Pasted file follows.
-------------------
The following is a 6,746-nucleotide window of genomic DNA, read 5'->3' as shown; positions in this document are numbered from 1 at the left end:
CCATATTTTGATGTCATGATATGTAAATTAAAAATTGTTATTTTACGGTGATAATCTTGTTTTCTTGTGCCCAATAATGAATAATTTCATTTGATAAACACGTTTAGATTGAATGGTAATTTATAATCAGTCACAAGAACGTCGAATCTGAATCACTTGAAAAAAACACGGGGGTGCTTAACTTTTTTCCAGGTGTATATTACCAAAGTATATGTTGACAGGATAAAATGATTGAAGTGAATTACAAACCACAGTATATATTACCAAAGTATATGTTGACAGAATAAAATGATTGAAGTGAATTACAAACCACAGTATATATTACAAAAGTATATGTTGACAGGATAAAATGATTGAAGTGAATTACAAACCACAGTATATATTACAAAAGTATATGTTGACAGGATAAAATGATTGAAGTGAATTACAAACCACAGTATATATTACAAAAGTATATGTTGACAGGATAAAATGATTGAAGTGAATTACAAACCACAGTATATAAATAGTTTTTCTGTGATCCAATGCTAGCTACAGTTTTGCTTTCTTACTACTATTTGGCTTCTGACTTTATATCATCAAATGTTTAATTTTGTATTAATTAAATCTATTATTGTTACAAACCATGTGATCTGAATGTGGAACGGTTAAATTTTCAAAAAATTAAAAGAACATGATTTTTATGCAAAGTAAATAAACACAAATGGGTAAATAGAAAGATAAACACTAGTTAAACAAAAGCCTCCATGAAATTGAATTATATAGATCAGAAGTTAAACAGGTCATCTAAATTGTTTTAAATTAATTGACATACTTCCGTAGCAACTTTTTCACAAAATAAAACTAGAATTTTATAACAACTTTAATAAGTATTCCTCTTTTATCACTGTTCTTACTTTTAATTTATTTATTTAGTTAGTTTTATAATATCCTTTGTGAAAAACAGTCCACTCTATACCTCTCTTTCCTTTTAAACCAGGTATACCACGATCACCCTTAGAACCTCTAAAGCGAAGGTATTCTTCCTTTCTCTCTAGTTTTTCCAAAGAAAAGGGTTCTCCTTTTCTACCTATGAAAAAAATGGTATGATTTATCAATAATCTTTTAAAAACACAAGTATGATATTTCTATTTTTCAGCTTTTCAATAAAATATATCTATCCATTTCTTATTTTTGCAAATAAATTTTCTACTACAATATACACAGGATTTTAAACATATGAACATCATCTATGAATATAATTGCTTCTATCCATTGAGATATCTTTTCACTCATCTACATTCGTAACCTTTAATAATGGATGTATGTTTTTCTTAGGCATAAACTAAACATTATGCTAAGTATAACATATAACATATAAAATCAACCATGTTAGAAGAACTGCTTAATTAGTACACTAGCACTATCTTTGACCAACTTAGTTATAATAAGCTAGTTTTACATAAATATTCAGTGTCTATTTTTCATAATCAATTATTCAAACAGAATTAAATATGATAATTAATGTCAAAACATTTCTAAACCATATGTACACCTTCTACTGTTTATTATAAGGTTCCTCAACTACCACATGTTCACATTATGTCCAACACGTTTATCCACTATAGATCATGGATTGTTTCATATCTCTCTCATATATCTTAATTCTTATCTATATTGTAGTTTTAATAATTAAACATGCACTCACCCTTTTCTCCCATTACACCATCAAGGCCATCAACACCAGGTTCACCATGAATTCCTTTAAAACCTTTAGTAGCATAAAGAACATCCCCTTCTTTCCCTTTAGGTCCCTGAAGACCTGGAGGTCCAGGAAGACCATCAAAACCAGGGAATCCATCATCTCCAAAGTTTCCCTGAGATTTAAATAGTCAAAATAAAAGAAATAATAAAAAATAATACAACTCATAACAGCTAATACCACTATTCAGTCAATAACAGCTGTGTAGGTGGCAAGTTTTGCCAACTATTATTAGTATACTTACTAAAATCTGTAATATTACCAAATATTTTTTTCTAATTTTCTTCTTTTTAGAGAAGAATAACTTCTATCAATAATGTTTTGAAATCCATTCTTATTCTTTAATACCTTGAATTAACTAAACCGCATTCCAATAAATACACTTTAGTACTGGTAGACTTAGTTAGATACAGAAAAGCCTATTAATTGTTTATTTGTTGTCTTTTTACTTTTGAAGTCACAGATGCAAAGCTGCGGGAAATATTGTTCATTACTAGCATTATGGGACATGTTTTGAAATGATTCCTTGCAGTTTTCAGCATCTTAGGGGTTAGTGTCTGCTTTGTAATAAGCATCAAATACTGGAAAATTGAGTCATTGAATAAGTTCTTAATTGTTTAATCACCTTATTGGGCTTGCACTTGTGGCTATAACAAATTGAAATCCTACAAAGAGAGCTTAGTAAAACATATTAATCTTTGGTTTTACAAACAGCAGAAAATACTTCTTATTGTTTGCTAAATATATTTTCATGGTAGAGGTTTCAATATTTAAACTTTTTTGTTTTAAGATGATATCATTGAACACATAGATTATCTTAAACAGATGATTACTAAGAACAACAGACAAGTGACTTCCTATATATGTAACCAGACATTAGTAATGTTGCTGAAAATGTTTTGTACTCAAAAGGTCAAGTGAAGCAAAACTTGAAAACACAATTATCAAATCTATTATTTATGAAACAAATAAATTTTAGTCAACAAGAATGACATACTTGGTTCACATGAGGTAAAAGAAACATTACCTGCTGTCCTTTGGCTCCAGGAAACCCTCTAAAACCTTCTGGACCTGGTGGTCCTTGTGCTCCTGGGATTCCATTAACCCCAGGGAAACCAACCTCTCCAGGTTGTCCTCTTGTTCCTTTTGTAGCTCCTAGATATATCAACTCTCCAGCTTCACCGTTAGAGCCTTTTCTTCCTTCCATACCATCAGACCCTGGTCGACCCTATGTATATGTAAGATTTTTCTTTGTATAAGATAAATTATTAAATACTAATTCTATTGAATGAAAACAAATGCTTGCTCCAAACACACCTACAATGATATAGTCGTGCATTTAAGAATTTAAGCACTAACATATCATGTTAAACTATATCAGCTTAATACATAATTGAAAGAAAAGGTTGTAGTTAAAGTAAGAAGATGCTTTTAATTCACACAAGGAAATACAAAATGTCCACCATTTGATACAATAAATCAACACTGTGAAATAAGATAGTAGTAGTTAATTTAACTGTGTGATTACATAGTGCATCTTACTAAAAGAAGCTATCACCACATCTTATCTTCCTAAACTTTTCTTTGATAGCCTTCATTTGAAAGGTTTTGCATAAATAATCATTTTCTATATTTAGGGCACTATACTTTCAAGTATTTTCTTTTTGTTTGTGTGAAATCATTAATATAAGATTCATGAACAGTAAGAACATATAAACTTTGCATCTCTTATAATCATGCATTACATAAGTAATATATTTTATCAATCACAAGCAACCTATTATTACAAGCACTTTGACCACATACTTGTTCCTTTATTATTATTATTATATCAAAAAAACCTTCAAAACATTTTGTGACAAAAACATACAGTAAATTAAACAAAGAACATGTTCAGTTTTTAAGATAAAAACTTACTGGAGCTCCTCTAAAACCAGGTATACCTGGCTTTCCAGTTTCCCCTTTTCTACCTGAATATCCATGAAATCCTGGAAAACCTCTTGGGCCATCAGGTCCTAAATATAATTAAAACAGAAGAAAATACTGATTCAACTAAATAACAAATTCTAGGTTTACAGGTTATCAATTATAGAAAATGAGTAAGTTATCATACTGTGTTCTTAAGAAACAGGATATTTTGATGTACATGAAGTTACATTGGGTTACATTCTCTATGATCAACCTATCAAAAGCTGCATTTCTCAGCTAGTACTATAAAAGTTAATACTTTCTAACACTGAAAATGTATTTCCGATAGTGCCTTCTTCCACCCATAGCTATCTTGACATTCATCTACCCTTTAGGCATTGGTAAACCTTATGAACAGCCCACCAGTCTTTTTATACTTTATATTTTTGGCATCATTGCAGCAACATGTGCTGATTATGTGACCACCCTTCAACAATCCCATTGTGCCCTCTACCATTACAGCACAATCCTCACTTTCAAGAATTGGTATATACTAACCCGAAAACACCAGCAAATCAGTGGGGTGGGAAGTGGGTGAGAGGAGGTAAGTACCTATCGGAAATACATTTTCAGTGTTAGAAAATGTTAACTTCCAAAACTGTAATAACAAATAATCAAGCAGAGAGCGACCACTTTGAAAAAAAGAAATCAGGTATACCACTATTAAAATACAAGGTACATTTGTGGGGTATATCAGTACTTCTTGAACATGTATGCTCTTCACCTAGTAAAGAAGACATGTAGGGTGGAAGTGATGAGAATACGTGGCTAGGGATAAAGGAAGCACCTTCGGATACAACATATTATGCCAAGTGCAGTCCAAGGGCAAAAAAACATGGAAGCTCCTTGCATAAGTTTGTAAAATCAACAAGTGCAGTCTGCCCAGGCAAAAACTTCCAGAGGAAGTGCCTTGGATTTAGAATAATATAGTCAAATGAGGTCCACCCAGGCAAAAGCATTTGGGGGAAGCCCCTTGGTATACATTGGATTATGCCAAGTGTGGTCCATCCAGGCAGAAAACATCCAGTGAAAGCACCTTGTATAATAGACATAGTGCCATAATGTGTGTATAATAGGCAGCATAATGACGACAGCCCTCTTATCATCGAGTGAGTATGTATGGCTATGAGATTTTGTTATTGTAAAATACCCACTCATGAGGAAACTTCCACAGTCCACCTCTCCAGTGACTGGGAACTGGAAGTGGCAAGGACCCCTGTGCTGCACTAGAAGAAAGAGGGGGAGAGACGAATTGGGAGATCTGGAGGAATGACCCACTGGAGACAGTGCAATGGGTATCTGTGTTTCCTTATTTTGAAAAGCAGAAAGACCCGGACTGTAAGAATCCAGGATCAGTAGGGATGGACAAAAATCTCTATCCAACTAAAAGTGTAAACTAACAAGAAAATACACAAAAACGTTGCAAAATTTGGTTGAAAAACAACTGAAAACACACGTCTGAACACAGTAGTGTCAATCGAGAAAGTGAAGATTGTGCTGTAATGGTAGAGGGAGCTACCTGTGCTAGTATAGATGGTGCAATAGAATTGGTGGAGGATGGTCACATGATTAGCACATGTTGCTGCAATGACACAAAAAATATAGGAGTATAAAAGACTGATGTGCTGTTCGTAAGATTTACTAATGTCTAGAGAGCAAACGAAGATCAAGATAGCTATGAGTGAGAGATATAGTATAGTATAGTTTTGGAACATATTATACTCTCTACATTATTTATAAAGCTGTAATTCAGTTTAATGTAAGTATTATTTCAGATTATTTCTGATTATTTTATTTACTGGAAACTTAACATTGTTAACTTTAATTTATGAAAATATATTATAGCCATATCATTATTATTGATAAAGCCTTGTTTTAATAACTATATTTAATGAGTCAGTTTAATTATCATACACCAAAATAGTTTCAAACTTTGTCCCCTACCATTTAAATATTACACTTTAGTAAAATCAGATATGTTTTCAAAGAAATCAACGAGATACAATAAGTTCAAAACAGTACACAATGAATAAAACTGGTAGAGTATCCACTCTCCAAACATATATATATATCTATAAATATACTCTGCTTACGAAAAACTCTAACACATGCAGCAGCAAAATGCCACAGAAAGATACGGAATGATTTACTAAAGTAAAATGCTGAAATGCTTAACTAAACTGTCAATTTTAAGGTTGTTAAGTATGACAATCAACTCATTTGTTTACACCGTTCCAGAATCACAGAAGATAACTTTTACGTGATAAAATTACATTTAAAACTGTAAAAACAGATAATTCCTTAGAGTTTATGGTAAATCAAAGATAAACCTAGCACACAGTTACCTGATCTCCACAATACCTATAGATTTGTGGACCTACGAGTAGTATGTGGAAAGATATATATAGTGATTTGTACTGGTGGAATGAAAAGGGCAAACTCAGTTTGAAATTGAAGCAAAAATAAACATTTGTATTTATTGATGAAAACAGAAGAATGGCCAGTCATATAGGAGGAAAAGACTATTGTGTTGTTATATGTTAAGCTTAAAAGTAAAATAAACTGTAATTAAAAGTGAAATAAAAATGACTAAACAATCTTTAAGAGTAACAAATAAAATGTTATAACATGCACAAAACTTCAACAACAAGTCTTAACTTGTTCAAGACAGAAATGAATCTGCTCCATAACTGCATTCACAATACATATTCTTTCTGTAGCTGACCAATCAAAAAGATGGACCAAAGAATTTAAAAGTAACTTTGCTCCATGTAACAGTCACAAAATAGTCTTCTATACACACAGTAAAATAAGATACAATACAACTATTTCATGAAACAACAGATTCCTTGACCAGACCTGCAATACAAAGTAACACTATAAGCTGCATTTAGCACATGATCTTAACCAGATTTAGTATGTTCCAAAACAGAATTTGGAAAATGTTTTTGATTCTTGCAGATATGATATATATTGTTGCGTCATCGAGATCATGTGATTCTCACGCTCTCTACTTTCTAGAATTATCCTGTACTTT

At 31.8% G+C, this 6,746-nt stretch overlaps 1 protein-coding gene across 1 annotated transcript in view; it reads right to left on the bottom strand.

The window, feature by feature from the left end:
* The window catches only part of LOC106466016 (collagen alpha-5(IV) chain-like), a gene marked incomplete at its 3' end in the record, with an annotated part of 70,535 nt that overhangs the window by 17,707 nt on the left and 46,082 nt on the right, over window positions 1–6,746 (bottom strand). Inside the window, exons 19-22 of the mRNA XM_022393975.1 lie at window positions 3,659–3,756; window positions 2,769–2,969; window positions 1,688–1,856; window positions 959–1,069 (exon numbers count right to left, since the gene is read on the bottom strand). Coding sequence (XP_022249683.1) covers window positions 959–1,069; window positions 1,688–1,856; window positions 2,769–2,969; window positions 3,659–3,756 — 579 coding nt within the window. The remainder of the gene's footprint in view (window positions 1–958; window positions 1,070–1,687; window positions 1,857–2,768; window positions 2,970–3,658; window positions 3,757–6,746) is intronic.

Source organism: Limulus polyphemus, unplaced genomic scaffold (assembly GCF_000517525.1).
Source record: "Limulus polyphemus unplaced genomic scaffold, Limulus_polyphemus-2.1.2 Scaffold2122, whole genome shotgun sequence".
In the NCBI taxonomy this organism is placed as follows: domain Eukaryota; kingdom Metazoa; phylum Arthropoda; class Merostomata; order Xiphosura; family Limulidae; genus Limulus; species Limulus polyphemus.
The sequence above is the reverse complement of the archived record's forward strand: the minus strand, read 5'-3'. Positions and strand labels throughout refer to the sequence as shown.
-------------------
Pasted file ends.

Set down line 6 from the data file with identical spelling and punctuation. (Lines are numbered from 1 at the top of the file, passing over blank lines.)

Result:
Source organism: Limulus polyphemus, unplaced genomic scaffold (assembly GCF_000517525.1).